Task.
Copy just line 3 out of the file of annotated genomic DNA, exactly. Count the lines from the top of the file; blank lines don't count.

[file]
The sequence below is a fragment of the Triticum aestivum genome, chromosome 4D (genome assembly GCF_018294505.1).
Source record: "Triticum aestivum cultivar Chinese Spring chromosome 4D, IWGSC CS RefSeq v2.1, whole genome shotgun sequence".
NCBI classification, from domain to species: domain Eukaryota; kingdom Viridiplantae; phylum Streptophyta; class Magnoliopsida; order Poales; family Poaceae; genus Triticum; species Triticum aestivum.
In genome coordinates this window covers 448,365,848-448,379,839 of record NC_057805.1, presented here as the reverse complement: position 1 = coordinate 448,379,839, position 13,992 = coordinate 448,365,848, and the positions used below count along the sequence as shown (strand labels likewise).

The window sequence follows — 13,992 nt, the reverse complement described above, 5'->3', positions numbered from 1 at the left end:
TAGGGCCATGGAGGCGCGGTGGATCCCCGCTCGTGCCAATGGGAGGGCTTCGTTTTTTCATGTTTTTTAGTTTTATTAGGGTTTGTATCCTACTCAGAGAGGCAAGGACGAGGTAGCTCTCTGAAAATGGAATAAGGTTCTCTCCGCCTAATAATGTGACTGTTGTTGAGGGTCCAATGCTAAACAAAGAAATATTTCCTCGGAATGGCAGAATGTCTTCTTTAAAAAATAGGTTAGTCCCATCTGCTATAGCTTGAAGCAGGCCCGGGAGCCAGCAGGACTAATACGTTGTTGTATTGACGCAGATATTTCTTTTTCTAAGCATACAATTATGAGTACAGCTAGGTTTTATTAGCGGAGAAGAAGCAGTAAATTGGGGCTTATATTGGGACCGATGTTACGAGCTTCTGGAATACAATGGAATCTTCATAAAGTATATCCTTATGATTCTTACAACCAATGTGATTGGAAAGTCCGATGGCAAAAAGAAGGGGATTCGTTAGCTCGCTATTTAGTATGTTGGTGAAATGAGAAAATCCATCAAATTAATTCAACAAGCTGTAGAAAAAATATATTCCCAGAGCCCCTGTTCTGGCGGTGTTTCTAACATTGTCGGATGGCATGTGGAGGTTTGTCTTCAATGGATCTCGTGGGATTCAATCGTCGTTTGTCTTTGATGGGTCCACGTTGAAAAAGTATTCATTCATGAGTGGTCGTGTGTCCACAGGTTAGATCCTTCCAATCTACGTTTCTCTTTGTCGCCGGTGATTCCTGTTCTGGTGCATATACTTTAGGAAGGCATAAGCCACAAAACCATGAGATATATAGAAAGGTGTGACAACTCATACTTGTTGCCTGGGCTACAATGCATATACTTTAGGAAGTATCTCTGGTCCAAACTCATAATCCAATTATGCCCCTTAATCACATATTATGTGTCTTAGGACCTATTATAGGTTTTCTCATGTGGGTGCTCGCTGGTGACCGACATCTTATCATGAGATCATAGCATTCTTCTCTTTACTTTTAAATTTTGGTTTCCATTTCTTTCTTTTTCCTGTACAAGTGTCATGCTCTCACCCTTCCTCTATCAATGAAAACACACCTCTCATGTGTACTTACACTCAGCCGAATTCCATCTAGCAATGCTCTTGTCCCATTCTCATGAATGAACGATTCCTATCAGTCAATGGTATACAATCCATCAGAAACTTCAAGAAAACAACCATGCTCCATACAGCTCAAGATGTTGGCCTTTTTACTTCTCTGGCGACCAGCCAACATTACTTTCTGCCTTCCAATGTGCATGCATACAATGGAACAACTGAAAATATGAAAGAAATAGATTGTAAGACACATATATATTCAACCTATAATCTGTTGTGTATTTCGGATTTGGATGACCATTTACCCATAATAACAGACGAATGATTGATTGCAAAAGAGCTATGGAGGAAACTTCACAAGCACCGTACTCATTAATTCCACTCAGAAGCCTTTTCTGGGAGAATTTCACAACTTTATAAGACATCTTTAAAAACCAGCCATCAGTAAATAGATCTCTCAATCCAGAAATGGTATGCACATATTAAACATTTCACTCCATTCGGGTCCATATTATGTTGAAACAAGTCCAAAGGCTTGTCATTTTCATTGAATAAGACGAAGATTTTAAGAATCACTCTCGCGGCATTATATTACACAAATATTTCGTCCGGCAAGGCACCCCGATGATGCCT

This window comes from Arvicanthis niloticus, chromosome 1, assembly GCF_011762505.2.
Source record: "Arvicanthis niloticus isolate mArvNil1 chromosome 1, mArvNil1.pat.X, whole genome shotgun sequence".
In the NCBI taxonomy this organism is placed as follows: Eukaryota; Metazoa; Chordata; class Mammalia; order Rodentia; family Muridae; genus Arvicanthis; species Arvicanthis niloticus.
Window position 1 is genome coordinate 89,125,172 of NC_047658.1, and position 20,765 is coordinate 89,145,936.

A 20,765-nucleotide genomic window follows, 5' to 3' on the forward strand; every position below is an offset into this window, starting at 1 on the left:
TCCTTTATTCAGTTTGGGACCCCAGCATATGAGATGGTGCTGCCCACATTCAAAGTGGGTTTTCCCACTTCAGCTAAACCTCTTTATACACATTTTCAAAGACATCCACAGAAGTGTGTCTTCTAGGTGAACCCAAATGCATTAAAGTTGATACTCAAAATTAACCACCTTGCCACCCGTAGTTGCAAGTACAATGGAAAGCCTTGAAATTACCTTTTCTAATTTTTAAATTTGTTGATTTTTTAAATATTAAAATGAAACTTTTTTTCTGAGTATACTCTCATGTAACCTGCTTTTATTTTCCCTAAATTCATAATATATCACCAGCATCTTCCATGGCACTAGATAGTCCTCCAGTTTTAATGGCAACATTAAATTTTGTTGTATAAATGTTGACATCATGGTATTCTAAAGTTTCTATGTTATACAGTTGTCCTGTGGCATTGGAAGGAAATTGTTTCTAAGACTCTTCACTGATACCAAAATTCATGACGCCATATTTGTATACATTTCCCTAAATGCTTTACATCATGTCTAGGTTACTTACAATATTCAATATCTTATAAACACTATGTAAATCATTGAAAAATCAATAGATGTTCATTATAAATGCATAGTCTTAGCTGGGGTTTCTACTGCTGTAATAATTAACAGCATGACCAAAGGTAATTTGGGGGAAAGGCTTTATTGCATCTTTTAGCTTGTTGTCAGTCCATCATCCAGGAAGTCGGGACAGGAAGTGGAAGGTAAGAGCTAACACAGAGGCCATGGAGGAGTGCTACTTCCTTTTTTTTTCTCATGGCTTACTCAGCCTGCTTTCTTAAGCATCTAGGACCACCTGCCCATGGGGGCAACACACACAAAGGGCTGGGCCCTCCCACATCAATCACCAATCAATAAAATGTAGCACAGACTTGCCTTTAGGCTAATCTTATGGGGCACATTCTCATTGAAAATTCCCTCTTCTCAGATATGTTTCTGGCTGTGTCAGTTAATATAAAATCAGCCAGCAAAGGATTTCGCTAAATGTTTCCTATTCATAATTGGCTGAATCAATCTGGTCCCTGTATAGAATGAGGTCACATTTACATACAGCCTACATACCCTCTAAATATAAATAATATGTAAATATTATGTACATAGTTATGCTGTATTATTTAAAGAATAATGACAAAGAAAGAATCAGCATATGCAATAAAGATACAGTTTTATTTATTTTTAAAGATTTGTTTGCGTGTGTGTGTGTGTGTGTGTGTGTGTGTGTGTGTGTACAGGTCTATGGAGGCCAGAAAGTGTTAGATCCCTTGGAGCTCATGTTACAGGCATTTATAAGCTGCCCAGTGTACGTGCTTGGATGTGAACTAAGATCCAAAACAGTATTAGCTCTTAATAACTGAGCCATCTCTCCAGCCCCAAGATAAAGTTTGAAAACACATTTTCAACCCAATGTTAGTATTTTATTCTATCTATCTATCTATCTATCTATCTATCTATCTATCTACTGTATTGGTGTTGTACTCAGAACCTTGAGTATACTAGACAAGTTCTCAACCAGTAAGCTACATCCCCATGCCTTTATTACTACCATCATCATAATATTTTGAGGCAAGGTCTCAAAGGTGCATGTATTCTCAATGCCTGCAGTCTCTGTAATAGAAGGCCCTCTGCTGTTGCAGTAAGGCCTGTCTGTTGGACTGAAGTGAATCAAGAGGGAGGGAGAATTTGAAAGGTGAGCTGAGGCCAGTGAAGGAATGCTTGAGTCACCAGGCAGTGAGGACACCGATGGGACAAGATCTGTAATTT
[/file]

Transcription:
NCBI classification, from domain to species: domain Eukaryota; kingdom Viridiplantae; phylum Streptophyta; class Magnoliopsida; order Poales; family Poaceae; genus Triticum; species Triticum aestivum.